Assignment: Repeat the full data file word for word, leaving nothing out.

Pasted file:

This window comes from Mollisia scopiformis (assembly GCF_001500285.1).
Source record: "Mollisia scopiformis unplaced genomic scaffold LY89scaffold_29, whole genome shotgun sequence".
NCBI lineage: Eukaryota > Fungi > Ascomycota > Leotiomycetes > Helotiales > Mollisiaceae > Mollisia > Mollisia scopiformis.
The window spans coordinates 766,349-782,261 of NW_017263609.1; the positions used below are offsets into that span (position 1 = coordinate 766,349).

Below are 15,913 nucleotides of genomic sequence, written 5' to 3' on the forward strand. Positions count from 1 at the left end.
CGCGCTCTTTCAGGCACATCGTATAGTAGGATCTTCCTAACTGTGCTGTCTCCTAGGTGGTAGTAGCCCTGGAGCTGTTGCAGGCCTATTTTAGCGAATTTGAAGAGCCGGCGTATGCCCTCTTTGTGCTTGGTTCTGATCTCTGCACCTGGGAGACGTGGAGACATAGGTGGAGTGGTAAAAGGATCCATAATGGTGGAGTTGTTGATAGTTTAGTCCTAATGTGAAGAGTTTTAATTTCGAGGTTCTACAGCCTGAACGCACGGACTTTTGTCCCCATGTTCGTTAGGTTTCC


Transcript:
This window comes from Mollisia scopiformis (assembly GCF_001500285.1).
Source record: "Mollisia scopiformis unplaced genomic scaffold LY89scaffold_29, whole genome shotgun sequence".
NCBI lineage: Eukaryota > Fungi > Ascomycota > Leotiomycetes > Helotiales > Mollisiaceae > Mollisia > Mollisia scopiformis.
The window spans coordinates 766,349-782,261 of NW_017263609.1; the positions used below are offsets into that span (position 1 = coordinate 766,349).

Below are 15,913 nucleotides of genomic sequence, written 5' to 3' on the forward strand. Positions count from 1 at the left end.
CGCGCTCTTTCAGGCACATCGTATAGTAGGATCTTCCTAACTGTGCTGTCTCCTAGGTGGTAGTAGCCCTGGAGCTGTTGCAGGCCTATTTTAGCGAATTTGAAGAGCCGGCGTATGCCCTCTTTGTGCTTGGTTCTGATCTCTGCACCTGGGAGACGTGGAGACATAGGTGGAGTGGTAAAAGGATCCATAATGGTGGAGTTGTTGATAGTTTAGTCCTAATGTGAAGAGTTTTAATTTCGAGGTTCTACAGCCTGAACGCACGGACTTTTGTCCCCATGTTCGTTAGGTTTCC